This time, I would like to share a small script that will allow you to turn on your Chromebook into a machine capable of running Docker containers.
Difficulty: Super Easy.
Time consuming: About 5 minutes.
Cost: Free (Open Source Licensing).
Goal: To turn on your into a machine capable of running Docker containers from anywhere in the world.
Why Docker? Sometimes, we are on the road. And if you are like me, you might perform Data Science projects from a Chromebook -or low specs laptop- through a secure SSH connection. My custom-built Data Science server currently runs docker images, RStudio Server, Jupyter Notebooks, SAS, Python, and many other valuable tools. These tools help me analyze data and code directly on my “home cloud” by using any browser. This approach sometimes is impossible to do if the server is not turned on, or if the network I am connected to, does not allow me to join.
Chromebook: These steps are for Chromebooks only.
Second: Make sure to follow all required steps, it took me a while to figure things out, I am sure it will help you.
Modern Chromebooks now support ChromeOS, thus allowing us to run native Linux applications without the need to enable developer mode. With this in mind, I will describe the steps required to install and run Docker on a Chromebook successfully.
Check ChromeOS version
For this, you need to make sure that you’re running Version 69 or higher. You can verify this by typing into your Google Chrome browser chrome://os-settings/help.
At the center, you can read the version. In my case, the output shows:
Version 78.0.3904.106 (Official Build) (64-bit)
If you would like to check which ChromeOS devices support Linux (Beta), follow this link.
Enable Linux Beta
On the left side of the setup window that just opened, there’s a Linux (Beta) tab. Make sure to click on it and enable it by turning it on.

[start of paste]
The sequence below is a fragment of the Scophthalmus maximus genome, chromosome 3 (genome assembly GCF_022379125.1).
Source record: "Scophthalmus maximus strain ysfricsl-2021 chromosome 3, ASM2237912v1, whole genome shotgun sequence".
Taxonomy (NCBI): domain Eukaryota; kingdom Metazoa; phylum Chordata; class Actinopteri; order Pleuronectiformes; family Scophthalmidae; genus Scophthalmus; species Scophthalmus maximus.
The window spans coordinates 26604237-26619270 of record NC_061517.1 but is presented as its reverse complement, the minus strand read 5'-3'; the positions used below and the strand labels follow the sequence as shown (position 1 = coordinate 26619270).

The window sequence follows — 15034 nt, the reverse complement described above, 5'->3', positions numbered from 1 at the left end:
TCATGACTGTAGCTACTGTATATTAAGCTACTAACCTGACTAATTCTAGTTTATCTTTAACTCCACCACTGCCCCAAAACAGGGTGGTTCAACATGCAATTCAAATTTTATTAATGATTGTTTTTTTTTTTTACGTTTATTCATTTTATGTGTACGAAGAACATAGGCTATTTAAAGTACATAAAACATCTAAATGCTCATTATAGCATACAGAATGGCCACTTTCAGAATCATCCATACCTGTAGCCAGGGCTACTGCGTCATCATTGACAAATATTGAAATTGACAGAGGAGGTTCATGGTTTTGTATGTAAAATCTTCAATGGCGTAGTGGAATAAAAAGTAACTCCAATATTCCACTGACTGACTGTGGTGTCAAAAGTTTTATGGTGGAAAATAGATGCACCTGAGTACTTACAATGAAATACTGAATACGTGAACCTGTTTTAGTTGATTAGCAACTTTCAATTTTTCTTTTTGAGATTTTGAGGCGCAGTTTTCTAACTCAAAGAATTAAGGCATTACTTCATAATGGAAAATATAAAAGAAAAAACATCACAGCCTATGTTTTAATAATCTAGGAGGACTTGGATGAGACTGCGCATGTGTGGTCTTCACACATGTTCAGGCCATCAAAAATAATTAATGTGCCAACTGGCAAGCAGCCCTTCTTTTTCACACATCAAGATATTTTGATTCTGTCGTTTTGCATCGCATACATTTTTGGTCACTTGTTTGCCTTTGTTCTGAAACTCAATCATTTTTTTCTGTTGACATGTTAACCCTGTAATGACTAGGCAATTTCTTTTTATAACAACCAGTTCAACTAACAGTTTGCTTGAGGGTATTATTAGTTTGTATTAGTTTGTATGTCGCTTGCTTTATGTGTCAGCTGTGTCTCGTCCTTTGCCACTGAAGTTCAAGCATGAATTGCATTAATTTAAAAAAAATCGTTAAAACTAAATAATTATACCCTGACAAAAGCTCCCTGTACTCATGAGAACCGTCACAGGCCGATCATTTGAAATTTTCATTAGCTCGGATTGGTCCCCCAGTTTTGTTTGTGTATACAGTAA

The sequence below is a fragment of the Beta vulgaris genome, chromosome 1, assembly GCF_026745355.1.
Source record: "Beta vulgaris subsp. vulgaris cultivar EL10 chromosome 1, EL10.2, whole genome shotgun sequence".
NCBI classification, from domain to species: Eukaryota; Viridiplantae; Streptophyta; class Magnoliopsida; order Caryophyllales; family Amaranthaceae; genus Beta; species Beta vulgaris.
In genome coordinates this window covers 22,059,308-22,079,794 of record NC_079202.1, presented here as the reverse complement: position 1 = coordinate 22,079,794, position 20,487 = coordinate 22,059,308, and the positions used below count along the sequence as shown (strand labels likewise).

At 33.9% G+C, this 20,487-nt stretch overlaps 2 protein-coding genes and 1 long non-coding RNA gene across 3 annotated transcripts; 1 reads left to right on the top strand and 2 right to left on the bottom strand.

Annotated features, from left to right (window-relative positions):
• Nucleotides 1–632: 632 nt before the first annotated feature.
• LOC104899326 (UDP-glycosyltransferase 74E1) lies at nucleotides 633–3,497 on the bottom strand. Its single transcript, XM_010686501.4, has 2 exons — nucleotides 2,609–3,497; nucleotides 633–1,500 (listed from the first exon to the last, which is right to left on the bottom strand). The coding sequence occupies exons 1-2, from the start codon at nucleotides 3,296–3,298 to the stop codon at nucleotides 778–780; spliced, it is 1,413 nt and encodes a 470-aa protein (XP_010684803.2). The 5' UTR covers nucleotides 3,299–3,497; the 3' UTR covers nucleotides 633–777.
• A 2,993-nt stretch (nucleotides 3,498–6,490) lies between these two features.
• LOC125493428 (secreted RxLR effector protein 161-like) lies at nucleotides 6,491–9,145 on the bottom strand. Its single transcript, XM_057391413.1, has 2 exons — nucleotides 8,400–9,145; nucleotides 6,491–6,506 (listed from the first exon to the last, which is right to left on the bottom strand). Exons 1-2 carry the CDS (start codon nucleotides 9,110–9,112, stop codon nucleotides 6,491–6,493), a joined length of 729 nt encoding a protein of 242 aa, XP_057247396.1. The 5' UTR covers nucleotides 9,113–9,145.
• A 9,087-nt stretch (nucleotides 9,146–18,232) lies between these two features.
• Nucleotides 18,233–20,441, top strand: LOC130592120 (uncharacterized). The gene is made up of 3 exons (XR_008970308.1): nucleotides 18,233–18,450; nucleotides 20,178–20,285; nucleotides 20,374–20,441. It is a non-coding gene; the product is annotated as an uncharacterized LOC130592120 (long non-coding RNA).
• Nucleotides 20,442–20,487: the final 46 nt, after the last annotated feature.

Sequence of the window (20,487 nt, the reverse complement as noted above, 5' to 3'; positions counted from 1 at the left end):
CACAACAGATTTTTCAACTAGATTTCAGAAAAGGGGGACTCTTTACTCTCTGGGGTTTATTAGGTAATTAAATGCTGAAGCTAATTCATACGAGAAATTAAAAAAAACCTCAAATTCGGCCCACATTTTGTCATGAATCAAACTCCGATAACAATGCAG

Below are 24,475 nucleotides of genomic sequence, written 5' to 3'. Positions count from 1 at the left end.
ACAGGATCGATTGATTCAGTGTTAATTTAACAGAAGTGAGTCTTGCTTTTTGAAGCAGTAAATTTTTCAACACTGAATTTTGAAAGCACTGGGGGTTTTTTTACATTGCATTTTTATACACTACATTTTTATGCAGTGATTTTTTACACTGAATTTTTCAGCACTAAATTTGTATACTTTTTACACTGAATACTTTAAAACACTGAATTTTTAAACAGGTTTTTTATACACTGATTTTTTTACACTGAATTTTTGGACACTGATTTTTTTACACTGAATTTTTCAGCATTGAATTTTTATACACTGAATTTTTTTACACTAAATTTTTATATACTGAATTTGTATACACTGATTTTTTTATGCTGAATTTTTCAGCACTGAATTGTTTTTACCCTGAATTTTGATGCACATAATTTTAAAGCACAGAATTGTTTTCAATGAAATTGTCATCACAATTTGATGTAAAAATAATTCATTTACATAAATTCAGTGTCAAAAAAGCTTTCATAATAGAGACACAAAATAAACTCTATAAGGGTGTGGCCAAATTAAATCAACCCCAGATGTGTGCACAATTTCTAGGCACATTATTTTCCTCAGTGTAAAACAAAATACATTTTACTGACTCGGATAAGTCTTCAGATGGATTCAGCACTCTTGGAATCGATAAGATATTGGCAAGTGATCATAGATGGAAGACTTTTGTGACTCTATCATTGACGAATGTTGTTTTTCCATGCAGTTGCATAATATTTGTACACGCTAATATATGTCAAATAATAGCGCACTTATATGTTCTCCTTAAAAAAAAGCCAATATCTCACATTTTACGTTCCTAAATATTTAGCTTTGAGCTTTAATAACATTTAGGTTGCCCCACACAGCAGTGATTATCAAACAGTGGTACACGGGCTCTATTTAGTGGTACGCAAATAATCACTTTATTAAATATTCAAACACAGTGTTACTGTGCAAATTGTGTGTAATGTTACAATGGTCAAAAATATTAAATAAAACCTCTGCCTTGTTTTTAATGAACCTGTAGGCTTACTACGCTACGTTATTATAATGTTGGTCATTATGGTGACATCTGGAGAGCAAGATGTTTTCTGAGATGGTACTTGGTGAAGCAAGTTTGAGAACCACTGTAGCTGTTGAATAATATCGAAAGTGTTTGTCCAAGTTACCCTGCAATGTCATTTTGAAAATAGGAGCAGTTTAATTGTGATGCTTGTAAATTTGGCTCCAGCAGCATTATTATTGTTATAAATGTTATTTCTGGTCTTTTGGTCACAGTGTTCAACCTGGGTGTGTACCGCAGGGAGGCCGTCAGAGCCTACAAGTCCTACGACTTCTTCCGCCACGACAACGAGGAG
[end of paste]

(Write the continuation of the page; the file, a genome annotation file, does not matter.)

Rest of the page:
Install Docker Engine - Community
1 - Open
2 - Setup the repository
If you would like to learn more, you can visit the Get Docker Engine - Community for Debian site. A summary of the needed steps is listed below.
apt package index:
sudo apt-get update
Install packages to allow apt to use a repository over HTTPS:
sudo apt-get install \ apt-transport-https \ ca-certificates \ curl \ gnupg2 \ software-properties-common
Add Docker’s official GPG key:
curl -fsSL https://download.docker.com/linux/debian/gpg | sudo apt-key add -
Verify that you now have the key with the fingerprint
9DC8 5822 9FC7 DD38 854A E2D8 8D81 803C 0EBF CD88, by searching for the last eight characters of the print.
sudo apt-key fingerprint 0EBFCD88
Use the following command to set up a stable repository.
sudo add-apt-repository \ "deb [arch=amd64] https://download.docker.com/linux/debian \ $(lsb_release -cs) \ stable"
3 - Install Docker Engine - Community
Note: This procedure works for Debian on
x86_64 / amd64.
In your case, you can verify what Linux (Beta) flavor is running on your Chromebook by typing as follows:
In my case, the output shows
Debian GNU/Linux 9 \n \l.
Update the apt package index.
sudo apt-get update
Install the latest version of
Docker Engine - Community and
sudo apt-get install docker-ce docker-ce-cli containerd.io
Verify that Docker Engine - Community is installed correctly by running the
sudo docker run hello-world
That’s it; now you have successfully installed Docker on your Chromebook.
4 - How to Use
I had a few hiccups trying to see my Docker images running on my browser. Hence I am adding this helpful info.
As an example, I have created a Docker image with the New York Riverkeeper’s Enterococcus data. You can visualize this app by executing the following command –and allow a little bit of time for rendering.
sudo docker run -p 80:8050 -it dvillalobos/data608-project04
Since ChromeOS is not loading the localhost
0.0.0.0 as desired, and in order to see this example, you must type in your browser penguin.linux.test. As you can see, the last step is not straight forward.
I believe worth mentioning some essential references that helped me achieve my goal, that is, to install and run Docker images on my Chromebook.
- The Chromebook Linux Shell (Update 3), it helped me to identify the correct address to type from the Chrome browser by opening penguin.linux.test. Also, it provides outstanding resources as to how to install Docker web interfaces. Thank you.
That’s it; now you should be able to run almost any Docker image on your Chromebook.
I hope this tutorial helps you as much as it has helped me.